"While they would much rather employ Canadians, or permanent immigrants, these businesses often have no choice but to look to temporary foreign workers to take jobs that would otherwise go unfilled," the chamber's president, Perrin Beatty, wrote on its website.
There could be more changes to come. The government plans to do cross-country consultations on the program and it says it will closely monitor the effects of the measures announced Monday.
Some labour economists have been calling for a review of the program to determine if it is adequately addressing labour shortages or whether it is undermining wages and job opportunities in Canada.
Erin Weir, a labour economist with the United Steel Workers Union, said in an interview earlier this month that some companies go through the motions of pretending to hire Canadians in order to get a positive labour market opinion.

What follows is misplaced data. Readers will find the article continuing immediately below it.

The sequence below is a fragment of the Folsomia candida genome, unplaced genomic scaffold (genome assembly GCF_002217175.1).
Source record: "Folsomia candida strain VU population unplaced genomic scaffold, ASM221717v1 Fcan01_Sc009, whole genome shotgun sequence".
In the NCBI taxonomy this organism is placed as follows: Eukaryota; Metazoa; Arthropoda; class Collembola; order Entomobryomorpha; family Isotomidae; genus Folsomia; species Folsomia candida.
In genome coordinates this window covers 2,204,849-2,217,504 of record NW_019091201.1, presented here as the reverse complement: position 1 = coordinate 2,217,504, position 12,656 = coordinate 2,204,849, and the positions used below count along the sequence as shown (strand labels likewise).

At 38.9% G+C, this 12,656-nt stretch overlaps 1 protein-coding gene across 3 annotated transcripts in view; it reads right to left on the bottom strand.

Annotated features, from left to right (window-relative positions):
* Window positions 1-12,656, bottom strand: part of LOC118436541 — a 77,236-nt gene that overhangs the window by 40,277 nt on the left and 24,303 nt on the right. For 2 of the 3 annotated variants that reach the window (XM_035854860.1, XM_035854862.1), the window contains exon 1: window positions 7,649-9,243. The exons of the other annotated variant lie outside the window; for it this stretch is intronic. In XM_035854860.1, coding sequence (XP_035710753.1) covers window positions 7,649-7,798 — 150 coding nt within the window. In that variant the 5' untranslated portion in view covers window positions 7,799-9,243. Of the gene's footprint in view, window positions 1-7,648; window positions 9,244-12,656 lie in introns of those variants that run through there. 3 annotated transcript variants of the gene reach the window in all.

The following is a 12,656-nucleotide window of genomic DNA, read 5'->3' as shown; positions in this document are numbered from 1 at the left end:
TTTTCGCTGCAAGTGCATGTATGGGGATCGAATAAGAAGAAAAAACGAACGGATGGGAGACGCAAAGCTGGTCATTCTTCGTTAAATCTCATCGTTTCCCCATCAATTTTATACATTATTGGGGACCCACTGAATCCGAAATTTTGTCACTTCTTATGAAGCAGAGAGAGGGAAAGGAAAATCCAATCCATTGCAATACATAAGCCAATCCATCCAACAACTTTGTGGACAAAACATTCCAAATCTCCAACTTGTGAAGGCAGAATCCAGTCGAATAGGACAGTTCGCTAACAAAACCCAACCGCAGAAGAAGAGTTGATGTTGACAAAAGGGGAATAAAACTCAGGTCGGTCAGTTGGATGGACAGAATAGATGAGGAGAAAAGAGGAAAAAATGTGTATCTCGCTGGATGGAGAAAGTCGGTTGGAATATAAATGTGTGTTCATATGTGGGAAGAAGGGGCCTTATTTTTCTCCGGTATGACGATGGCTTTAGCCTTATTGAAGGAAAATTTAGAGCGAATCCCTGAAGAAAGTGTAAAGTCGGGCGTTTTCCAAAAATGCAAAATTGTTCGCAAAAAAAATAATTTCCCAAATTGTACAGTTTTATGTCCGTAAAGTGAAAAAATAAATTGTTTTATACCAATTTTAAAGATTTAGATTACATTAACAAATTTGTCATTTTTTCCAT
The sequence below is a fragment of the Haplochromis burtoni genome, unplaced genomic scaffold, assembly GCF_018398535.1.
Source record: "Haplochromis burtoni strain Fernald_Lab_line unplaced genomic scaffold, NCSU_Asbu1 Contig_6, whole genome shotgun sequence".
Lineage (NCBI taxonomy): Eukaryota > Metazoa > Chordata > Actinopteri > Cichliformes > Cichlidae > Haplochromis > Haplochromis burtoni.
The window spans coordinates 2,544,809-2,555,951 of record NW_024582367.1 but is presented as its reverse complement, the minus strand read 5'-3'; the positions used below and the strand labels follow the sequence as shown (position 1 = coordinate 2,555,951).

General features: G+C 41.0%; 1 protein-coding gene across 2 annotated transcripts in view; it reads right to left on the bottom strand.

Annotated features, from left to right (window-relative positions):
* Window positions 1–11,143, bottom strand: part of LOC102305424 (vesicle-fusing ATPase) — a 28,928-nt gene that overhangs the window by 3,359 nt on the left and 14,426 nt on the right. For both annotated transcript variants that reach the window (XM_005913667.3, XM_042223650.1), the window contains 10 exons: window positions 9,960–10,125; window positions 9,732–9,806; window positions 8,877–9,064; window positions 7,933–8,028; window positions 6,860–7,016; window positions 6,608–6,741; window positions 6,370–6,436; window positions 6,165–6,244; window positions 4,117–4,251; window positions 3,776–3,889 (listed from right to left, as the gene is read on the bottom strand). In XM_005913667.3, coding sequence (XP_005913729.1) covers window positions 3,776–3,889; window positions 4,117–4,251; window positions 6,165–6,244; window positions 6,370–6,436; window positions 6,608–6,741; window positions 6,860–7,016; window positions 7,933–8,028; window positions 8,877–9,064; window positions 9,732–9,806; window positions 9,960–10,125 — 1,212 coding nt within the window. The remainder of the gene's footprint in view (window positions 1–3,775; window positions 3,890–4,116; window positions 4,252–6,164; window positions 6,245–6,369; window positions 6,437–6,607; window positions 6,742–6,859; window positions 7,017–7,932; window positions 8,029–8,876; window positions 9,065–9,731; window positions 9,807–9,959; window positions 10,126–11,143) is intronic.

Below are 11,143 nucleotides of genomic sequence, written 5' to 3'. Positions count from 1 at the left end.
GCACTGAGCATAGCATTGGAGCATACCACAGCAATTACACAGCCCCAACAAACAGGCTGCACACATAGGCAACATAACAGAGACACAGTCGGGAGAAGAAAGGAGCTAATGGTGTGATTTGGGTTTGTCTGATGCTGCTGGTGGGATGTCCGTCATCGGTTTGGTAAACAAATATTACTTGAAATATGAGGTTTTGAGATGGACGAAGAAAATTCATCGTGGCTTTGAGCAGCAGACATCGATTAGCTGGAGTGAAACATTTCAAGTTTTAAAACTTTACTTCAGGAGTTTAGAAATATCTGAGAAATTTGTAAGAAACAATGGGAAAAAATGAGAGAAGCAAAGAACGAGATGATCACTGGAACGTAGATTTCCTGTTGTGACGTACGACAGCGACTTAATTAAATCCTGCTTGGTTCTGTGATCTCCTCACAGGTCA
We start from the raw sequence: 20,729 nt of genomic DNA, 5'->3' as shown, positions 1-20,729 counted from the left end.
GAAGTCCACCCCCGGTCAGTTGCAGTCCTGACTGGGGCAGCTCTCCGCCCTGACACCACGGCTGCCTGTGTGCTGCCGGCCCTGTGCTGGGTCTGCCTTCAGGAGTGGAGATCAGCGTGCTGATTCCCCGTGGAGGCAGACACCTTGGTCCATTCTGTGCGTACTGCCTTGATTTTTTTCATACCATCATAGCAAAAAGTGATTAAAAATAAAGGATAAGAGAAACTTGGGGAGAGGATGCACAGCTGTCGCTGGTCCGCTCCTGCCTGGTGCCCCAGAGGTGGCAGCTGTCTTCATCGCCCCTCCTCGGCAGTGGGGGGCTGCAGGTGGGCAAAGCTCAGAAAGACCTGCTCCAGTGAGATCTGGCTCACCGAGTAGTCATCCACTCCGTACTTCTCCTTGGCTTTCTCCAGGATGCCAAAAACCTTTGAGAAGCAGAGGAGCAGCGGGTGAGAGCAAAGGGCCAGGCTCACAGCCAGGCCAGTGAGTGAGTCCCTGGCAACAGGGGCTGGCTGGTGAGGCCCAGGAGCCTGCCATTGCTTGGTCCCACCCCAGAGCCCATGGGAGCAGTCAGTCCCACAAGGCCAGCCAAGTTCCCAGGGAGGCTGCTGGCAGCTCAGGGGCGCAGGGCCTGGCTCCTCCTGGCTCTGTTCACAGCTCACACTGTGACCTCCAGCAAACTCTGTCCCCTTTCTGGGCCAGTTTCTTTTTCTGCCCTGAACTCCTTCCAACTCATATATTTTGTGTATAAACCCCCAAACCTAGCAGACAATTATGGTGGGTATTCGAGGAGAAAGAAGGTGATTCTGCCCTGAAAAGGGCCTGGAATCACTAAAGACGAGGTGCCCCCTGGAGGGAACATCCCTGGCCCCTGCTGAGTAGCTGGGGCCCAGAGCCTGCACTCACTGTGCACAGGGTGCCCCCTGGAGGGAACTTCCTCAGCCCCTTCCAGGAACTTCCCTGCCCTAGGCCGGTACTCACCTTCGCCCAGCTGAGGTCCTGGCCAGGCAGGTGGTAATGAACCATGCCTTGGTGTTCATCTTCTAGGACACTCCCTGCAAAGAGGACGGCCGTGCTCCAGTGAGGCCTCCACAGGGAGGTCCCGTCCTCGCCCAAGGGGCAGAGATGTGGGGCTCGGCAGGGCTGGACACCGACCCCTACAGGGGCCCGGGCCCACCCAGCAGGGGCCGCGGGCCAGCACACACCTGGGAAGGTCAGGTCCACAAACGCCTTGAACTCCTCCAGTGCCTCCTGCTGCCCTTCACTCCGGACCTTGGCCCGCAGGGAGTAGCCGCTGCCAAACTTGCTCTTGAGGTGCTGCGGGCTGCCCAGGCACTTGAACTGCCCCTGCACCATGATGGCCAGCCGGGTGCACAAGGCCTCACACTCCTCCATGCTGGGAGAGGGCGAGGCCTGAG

The Alberta Federation of Labour said Monday that the program is being abused and employers are using it as a first choice instead of a last resort.
"Nowhere in the country is the situation more serious than in Alberta where clearly the temporary foreign worker program is being used to displace Canadians and to set off a race to the bottom in terms of wages and conditions," said Gil McGown, the group's president.
McGowan said at a news conference on Parliament Hill that the program is driving down wages and "giving employers an excuse to abdicate their responsibility to train the next generation of Canadians."
McGowan said his group is not reassured by the initiatives being announced Monday and that the government is just trying to give the appearance that it is doing something to respond to public opinion.